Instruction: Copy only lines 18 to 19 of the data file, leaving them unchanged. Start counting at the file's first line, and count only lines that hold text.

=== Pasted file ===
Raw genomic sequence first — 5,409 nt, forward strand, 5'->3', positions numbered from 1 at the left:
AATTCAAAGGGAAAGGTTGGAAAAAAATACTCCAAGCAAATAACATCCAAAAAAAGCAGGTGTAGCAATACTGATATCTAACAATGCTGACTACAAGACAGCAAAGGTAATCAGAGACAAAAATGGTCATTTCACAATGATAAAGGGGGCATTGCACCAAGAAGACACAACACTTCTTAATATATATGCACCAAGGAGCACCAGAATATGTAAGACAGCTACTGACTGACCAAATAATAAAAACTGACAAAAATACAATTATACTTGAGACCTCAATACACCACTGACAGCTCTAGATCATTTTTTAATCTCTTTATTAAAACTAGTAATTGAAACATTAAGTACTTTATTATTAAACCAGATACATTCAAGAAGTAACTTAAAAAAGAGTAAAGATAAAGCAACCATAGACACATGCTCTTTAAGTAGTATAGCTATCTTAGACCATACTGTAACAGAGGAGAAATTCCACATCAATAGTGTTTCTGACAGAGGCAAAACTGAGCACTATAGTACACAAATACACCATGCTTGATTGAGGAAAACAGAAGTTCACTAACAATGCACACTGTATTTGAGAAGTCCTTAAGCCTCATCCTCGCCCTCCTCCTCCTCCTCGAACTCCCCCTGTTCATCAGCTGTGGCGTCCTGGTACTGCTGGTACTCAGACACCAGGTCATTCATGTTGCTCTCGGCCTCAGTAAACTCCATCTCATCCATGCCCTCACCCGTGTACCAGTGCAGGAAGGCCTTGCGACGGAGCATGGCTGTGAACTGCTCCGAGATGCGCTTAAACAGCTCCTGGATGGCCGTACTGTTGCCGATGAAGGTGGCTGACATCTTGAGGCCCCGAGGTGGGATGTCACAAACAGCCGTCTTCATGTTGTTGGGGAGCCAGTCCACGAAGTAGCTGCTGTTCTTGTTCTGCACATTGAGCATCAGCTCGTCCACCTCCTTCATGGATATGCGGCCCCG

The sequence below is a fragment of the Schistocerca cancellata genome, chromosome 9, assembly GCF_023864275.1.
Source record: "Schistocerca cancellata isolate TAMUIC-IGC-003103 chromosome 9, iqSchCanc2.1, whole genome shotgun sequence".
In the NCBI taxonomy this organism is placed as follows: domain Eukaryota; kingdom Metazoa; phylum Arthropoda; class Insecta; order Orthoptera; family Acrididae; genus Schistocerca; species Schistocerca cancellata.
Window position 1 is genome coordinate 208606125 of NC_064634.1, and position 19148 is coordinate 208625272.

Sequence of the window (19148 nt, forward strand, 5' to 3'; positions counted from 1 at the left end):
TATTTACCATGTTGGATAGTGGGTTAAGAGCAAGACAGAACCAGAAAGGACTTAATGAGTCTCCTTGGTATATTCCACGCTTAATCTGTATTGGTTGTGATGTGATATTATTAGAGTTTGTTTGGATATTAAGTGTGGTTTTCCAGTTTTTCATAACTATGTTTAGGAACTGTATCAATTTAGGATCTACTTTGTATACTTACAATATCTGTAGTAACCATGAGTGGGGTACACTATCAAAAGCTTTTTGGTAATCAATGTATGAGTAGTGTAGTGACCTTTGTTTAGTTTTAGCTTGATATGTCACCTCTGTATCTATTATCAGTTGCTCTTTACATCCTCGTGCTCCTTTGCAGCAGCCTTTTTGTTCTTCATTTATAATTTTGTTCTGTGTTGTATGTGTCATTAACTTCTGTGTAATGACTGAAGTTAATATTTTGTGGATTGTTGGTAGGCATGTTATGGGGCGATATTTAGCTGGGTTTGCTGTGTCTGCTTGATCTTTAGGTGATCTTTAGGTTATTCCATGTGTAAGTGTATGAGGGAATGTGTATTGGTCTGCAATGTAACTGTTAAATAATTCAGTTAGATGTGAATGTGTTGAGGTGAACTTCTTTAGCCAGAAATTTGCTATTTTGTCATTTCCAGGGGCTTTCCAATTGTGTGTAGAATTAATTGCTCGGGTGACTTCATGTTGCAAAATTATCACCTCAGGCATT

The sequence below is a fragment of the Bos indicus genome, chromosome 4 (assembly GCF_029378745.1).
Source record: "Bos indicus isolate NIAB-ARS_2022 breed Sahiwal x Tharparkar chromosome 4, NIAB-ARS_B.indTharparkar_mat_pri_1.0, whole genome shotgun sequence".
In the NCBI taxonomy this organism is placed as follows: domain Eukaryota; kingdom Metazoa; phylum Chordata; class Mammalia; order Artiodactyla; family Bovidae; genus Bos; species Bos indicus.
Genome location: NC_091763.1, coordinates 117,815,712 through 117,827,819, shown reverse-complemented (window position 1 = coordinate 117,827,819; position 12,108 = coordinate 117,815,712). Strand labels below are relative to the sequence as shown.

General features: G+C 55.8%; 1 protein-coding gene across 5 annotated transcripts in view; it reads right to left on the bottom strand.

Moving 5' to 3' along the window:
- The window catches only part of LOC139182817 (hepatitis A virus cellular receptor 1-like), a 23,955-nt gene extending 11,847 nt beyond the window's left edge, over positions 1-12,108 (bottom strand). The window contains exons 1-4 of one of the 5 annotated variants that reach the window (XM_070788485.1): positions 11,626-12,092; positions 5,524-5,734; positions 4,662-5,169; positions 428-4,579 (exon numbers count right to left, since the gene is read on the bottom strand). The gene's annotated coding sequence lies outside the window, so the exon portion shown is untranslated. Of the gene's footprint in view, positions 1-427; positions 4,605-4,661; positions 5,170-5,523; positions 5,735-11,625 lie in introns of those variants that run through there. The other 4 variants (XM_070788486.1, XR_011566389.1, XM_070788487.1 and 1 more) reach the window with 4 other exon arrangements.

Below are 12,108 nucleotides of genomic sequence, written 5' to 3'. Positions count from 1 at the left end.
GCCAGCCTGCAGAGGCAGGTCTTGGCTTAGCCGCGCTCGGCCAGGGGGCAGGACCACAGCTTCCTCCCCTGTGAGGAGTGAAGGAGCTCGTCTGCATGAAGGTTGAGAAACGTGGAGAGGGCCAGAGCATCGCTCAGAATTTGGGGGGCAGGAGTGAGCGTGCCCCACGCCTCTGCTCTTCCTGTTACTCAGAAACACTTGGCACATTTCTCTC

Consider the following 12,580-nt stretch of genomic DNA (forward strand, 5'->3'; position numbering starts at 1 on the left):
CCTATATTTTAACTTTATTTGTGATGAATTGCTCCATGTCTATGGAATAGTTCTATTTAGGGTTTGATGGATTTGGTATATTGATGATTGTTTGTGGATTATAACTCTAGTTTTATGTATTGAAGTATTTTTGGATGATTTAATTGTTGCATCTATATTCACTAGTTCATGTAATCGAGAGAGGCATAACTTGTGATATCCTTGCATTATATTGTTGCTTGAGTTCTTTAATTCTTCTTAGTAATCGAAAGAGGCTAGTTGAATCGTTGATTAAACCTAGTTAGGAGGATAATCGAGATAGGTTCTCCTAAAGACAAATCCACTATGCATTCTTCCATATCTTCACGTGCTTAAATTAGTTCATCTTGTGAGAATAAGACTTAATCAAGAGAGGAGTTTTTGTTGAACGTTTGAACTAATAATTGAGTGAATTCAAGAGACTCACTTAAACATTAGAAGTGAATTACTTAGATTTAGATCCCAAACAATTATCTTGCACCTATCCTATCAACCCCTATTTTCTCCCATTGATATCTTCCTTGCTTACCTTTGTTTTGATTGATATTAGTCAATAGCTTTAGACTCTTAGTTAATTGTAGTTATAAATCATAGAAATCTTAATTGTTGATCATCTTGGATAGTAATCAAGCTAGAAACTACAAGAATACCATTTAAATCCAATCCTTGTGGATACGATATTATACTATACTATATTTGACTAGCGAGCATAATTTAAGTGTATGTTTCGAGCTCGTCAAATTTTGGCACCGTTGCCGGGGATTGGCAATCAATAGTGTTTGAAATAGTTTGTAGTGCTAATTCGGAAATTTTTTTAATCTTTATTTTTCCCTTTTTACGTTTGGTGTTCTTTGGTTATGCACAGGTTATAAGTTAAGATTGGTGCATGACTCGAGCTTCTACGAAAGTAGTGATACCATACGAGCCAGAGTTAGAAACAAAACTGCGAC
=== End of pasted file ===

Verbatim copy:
Consider the following 12,580-nt stretch of genomic DNA (forward strand, 5'->3'; position numbering starts at 1 on the left):
CCTATATTTTAACTTTATTTGTGATGAATTGCTCCATGTCTATGGAATAGTTCTATTTAGGGTTTGATGGATTTGGTATATTGATGATTGTTTGTGGATTATAACTCTAGTTTTATGTATTGAAGTATTTTTGGATGATTTAATTGTTGCATCTATATTCACTAGTTCATGTAATCGAGAGAGGCATAACTTGTGATATCCTTGCATTATATTGTTGCTTGAGTTCTTTAATTCTTCTTAGTAATCGAAAGAGGCTAGTTGAATCGTTGATTAAACCTAGTTAGGAGGATAATCGAGATAGGTTCTCCTAAAGACAAATCCACTATGCATTCTTCCATATCTTCACGTGCTTAAATTAGTTCATCTTGTGAGAATAAGACTTAATCAAGAGAGGAGTTTTTGTTGAACGTTTGAACTAATAATTGAGTGAATTCAAGAGACTCACTTAAACATTAGAAGTGAATTACTTAGATTTAGATCCCAAACAATTATCTTGCACCTATCCTATCAACCCCTATTTTCTCCCATTGATATCTTCCTTGCTTACCTTTGTTTTGATTGATATTAGTCAATAGCTTTAGACTCTTAGTTAATTGTAGTTATAAATCATAGAAATCTTAATTGTTGATCATCTTGGATAGTAATCAAGCTAGAAACTACAAGAATACCATTTAAATCCAATCCTTGTGGATACGATATTATACTATACTATATTTGACTAGCGAGCATAATTTAAGTGTATGTTTCGAGCTCGTCAAATTTTGGCACCGTTGCCGGGGATTGGCAATCAATAGTGTTTGAAATAGTTTGTAGTGCTAATTCGGAAATTTTTTTAATCTTTATTTTTCCCTTTTTACGTTTGGTGTTCTTTGGTTATGCACAGGTTATAAGTTAAGATTGGTGCATGACTCGAGCTTCTACGAAAGTAGTGATACCATACGAGCCAGAGTTAGAAACAAAACTGCGAC